Given the endless news about malware, phishing, and other cybercrime today, you might have also heard about the dangers of the dark web. But what exactly is the dark web? If you surmised that it's a hidden place on the internet where cybercriminals lurk, then you're partly correct.
The dark web is a hidden part of the World Wide Web only accessible through a special web browser. It is not to be confused with the deep web, which includes pages that are undiscoverable by search engines, such as intranet pages, email inboxes, cloud drives, and dynamic pages. For the most part, the deep web isn’t dangerous. The dark web is deadly.
Here are a few reasons why you should concern yourself with the dark web:
Your data is at stake
The dark web allows people to remain 100% anonymous, which is why cybercriminals use it to sell dangerous items such as weapons and illegal drugs. However, the market for leaked and stolen corporate data and credentials is growing rapidly as well.
Every day, surfers of the dark web see advertisements for the sale of user credentials, credit card details, and scanned documents containing personal information, all of which may be leaked to the dark web by a vengeful ex-employee or any hacker. In extreme cases, so-called “Hacktivists” release this data to damage your company’s reputation or advance a political message.
Sensitive data such as employees’ and customers’ personal details, and company secrets are very valuable on the dark web. US passports and medical records go for as much as $2,000 a pop. Even a user’s login credentials are worth $200.
Your small business is affected
Some small- to medium-sized businesses (SMBs) think they’re immune to cyberattacks because they don’t have anything of value to hackers. This couldn't be farther from the truth. For years, SMBs have been preferred targets because of their DIY or low-budget cybersecurity.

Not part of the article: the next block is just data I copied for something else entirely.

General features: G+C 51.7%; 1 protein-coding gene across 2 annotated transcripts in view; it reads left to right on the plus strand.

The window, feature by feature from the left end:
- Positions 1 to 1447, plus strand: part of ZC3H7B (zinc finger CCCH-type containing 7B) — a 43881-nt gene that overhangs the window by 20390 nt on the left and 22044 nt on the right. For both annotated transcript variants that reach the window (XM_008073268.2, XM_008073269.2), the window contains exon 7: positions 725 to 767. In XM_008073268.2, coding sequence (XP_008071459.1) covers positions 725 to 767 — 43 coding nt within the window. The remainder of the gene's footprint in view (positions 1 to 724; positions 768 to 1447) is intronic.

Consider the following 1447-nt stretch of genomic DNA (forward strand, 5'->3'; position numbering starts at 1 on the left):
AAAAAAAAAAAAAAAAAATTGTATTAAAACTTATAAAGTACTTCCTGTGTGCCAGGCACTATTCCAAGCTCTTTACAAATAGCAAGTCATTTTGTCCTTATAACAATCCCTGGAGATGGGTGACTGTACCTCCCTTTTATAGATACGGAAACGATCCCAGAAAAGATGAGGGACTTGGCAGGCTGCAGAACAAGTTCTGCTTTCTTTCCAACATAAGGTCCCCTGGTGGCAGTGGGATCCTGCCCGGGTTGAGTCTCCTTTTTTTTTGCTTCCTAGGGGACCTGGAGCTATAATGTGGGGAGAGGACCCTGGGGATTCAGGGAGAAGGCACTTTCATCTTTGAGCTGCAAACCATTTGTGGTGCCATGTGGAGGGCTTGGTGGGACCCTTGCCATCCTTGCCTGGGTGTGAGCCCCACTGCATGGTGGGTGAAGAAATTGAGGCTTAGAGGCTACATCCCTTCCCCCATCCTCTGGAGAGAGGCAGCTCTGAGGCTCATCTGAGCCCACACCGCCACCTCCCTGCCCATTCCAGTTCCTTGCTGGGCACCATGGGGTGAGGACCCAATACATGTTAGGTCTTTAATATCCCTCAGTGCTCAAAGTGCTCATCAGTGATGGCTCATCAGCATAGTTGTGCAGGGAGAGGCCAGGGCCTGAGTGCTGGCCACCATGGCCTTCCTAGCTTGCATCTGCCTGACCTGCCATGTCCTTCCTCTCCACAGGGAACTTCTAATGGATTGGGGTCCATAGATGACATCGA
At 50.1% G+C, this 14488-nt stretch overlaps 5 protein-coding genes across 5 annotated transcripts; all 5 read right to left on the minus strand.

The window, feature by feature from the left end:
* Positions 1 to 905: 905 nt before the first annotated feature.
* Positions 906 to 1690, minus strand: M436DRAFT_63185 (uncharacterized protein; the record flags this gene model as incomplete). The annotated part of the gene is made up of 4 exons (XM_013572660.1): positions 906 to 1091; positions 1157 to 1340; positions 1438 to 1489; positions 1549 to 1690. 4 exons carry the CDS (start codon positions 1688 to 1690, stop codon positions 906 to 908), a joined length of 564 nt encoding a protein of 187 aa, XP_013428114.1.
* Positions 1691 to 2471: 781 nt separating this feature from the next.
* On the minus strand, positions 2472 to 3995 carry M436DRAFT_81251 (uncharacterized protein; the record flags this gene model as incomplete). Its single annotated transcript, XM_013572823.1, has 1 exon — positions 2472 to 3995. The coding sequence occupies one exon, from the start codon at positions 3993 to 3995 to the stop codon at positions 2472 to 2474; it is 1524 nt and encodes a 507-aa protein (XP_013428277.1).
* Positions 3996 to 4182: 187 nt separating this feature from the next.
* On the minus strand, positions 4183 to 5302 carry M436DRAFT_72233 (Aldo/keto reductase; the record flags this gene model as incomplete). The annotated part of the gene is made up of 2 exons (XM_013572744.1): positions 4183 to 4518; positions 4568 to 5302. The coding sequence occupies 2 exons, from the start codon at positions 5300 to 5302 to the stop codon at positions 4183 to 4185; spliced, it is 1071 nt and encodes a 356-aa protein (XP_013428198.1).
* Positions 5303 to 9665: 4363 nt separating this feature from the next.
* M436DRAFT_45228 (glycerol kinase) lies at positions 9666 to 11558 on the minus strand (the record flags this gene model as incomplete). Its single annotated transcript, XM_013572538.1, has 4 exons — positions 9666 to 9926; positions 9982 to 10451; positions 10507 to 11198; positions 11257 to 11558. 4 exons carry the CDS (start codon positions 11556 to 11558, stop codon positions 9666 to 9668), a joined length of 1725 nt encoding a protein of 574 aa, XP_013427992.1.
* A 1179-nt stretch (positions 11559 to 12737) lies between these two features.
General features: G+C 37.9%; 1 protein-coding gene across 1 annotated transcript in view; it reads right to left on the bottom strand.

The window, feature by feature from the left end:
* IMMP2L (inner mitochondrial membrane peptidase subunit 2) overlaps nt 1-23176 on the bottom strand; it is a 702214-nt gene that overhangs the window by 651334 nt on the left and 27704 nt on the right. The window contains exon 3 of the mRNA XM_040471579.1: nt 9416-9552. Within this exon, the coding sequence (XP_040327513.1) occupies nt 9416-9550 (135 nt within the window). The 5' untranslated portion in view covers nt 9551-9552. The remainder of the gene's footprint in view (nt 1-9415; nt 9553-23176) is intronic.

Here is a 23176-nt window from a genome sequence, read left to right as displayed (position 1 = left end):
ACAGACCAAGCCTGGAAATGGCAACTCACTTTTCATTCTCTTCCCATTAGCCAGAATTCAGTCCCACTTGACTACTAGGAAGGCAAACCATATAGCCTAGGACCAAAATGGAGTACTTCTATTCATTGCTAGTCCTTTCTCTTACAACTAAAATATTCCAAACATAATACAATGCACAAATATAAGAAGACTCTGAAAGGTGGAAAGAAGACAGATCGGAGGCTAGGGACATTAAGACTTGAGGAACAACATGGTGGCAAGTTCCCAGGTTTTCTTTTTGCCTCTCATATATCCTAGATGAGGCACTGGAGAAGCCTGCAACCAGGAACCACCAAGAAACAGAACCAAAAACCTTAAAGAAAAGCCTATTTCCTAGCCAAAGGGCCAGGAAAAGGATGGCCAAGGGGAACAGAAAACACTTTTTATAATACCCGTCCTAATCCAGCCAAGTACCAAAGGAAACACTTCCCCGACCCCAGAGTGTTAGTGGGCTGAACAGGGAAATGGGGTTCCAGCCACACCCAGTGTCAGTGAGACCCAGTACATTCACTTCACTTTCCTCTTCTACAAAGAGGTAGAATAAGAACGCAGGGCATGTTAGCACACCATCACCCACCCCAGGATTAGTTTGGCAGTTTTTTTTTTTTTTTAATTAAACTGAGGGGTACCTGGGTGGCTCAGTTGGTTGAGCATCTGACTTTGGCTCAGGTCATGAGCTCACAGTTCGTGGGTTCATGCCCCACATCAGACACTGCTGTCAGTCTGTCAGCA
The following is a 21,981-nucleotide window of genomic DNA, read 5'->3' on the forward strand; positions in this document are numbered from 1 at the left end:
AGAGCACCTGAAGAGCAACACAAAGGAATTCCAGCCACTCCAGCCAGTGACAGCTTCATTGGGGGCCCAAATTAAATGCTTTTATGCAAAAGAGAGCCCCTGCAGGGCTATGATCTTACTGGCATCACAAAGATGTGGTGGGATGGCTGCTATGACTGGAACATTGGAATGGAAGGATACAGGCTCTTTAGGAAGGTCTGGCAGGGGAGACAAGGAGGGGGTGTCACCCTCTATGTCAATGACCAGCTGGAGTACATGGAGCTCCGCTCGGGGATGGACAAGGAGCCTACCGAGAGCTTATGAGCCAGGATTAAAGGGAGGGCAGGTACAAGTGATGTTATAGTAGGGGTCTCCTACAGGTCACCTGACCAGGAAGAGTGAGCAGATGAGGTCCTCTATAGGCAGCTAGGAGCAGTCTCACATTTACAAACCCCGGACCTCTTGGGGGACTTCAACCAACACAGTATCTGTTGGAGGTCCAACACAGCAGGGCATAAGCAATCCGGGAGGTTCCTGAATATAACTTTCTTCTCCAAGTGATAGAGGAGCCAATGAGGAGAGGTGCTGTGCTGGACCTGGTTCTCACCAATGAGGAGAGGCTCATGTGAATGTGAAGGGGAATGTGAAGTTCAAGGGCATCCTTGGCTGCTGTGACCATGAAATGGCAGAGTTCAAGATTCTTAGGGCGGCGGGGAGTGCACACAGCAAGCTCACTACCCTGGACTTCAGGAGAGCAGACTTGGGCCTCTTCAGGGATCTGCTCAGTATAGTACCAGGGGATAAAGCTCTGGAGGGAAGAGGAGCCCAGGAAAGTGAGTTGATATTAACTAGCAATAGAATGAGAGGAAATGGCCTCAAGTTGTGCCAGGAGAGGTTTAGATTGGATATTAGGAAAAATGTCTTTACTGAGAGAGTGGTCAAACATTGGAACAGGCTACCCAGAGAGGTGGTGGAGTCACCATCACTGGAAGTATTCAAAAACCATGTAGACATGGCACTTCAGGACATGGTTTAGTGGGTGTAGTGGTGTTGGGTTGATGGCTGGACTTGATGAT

What’s more, the market for corporate data will continue to thrive on the dark web, as the low risk of getting caught makes it an attractive place for cybercriminals to earn money.
Unfortunately, many organizations only take action after they learn that their confidential information has appeared on the dark web. Although that can curtail the extent of a breach, some basic proactive steps would have prevented the necessity for any data recovery or reputational damage control.
What can you do about the dangers of the dark web?
As soon as you find out your data has appeared on the dark web, you should alter as much as possible (i.e. usernames and passwords) and put a freeze on bank accounts and credit scores. In terms of proactive action, here are a few tips to consider:
#1 Prohibit Tor and other dark web-related software
Tor is a web browser built to access the dark web and if no one in your network has access to it you’ll make it harder to smuggle data out. State in your employee handbook clearly that the use of dark web software is prohibited.
You can also use software that blocks software or websites that aren’t related to a user’s work. In case these rules are broken or bypassed, implement the necessary sanctions.
#2. Limit access to sensitive data
Access management technologies such as Azure Information Protection (AIP) and Microsoft Intune restrict access privileges to your most important data. For example, AIP lets you classify data based on how sensitive it is, which means IT administrators can quickly add or remove privileges to entire groups.
Intune lets businesses manage mobile devices that employees use to access corporate data and applications. You can disable access to your sensitive data if users are not connected to your corporate network. Mobile devices can also be locked down to a preset list of apps to prevent malware from making its way on employees’ smartphones and tablets.
#3. Implement multi-factor authentication (MFA)
Password theft is one of the most dangerous cyberthreats today, but it can be easily avoided with MFA. This technology uses more than one means of identity verification, such as a one-time smartphone code, or a fingerprint or facial scan. This way, even if cybercriminals get ahold of a user’s password, their login attempts will fail unless they also have the user’s mobile device.
#4. Use a dark web monitoring service
Websites such as haveibeenpwned help you check if any corporate emails have been breached. Have security experts monitor the dark web to know if any personal or company information is showing up on illegal forums or marketplaces. Change passwords in case of a data breach attack.
Your business doesn’t have to worry about the dark web when you partner with Complete Technology. Our proactive management services will monitor your systems 24/7/365 and protect your systems from all cyberthreats. With us, you enjoy enhanced uptime and predictable IT spending. Interested? Get your FREE Consultation today.